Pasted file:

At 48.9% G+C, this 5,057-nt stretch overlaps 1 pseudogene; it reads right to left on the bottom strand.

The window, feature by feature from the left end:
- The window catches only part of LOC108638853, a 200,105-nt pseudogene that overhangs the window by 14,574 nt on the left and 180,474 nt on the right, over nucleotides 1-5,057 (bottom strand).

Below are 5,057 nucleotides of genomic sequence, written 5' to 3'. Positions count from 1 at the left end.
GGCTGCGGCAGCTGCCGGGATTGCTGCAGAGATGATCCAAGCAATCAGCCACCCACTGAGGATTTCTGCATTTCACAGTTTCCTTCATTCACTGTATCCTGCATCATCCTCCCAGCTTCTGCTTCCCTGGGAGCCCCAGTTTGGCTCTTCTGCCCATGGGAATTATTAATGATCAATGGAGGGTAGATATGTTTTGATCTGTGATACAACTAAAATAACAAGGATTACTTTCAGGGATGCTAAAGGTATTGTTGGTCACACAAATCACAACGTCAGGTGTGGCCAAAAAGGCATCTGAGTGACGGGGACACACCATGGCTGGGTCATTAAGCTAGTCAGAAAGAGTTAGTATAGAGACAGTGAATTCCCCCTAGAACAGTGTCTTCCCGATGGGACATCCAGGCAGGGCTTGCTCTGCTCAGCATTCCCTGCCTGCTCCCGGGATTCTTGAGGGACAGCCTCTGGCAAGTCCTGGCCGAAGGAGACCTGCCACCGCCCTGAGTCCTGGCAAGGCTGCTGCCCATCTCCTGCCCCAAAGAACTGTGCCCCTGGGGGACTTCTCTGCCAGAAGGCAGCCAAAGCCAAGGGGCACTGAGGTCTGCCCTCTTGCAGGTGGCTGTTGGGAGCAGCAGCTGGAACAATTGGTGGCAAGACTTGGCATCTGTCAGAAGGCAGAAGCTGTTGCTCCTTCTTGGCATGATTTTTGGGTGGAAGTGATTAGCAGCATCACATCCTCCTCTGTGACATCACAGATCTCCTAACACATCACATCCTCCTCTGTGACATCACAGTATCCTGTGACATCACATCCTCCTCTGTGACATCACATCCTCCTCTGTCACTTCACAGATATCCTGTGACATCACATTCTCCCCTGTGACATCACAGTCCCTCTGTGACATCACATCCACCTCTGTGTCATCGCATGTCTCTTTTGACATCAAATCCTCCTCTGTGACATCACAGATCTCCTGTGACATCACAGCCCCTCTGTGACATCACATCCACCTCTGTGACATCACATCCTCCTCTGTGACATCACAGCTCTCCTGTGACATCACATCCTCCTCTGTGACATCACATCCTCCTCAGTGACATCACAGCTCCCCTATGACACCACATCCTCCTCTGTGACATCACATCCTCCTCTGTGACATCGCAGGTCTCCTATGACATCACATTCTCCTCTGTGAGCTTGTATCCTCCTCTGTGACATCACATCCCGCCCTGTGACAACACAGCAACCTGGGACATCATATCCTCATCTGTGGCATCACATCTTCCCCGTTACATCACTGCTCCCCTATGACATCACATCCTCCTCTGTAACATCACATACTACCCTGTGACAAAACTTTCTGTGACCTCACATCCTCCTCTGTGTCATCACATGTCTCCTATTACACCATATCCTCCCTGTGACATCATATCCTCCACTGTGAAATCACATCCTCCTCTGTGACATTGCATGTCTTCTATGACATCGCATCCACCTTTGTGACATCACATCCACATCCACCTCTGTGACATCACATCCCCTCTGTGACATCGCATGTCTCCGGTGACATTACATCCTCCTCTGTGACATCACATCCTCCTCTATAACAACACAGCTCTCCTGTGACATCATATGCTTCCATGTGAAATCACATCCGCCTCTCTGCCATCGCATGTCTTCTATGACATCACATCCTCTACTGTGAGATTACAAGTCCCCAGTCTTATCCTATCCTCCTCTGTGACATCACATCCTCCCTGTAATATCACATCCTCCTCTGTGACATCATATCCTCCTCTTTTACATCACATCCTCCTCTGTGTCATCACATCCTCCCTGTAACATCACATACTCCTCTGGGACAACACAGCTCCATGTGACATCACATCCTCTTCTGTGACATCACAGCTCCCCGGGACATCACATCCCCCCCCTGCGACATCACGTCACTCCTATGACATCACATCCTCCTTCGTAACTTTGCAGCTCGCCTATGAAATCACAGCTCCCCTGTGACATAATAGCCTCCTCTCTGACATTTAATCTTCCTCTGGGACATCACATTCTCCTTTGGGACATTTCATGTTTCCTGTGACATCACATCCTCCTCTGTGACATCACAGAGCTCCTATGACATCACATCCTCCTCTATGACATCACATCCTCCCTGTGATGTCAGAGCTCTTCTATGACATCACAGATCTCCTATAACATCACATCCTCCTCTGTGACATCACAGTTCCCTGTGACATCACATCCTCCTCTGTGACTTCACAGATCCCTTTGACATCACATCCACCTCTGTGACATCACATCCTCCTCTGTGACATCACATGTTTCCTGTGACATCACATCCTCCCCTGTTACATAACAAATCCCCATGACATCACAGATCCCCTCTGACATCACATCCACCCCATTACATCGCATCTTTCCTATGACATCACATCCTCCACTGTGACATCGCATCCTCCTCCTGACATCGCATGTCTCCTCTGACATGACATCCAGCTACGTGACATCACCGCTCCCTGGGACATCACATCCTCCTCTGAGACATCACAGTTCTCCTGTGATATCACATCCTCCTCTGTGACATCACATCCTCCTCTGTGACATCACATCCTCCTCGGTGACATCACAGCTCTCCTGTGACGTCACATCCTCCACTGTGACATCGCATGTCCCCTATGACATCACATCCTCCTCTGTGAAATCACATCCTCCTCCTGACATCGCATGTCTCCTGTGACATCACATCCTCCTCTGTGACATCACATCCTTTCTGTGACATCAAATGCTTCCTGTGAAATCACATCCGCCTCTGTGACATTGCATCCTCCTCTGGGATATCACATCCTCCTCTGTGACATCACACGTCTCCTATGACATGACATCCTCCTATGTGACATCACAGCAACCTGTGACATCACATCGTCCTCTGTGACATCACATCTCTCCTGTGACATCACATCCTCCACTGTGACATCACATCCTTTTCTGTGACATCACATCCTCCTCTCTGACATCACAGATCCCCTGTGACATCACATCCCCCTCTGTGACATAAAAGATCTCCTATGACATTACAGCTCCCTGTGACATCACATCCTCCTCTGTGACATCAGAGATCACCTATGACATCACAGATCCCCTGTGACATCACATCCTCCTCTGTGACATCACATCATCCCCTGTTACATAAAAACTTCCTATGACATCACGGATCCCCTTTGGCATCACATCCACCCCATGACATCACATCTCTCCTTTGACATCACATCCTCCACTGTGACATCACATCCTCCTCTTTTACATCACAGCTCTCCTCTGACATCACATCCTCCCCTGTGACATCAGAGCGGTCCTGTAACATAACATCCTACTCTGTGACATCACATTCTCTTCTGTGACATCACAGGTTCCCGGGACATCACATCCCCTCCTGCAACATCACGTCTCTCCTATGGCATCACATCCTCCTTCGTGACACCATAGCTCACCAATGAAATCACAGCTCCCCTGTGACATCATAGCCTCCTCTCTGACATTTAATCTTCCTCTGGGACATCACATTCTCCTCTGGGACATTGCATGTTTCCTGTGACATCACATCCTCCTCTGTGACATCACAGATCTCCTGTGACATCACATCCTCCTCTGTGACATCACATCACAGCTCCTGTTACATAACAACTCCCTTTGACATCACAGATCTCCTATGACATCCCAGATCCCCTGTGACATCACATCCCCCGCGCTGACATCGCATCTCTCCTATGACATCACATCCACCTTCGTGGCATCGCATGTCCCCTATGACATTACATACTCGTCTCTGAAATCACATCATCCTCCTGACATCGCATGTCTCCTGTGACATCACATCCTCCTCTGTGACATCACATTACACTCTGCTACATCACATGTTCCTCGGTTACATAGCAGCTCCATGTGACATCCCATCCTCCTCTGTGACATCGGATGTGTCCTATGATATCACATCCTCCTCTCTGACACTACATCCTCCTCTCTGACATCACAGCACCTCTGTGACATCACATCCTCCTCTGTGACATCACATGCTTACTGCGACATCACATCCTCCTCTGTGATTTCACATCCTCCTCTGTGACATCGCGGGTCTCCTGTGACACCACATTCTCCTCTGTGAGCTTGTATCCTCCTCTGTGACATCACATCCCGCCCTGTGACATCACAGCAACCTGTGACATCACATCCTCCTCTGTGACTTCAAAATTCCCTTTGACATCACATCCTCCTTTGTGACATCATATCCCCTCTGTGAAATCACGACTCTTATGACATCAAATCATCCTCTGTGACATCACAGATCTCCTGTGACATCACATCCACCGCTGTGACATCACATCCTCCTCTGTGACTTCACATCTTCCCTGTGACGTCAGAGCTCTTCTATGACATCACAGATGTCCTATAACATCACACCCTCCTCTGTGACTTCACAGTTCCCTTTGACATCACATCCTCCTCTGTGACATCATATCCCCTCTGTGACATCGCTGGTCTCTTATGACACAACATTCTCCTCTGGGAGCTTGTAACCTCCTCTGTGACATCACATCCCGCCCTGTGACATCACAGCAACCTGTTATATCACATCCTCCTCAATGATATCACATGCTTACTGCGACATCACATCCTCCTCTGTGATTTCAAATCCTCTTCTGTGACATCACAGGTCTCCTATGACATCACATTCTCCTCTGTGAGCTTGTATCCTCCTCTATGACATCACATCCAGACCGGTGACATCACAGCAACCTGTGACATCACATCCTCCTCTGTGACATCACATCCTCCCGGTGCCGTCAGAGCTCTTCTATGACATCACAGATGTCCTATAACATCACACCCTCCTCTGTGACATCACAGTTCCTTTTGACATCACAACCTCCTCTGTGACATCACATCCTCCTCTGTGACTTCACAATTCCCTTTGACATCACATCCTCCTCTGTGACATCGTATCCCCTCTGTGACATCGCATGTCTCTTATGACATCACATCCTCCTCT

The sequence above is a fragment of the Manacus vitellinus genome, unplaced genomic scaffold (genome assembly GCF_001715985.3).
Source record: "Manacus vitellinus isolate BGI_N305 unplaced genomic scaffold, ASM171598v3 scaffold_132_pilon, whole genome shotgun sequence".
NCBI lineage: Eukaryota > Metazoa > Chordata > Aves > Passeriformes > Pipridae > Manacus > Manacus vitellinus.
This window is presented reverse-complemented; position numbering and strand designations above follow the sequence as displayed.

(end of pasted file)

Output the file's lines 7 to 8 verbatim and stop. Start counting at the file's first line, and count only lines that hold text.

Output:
Source record: "Manacus vitellinus isolate BGI_N305 unplaced genomic scaffold, ASM171598v3 scaffold_132_pilon, whole genome shotgun sequence".
NCBI lineage: Eukaryota > Metazoa > Chordata > Aves > Passeriformes > Pipridae > Manacus > Manacus vitellinus.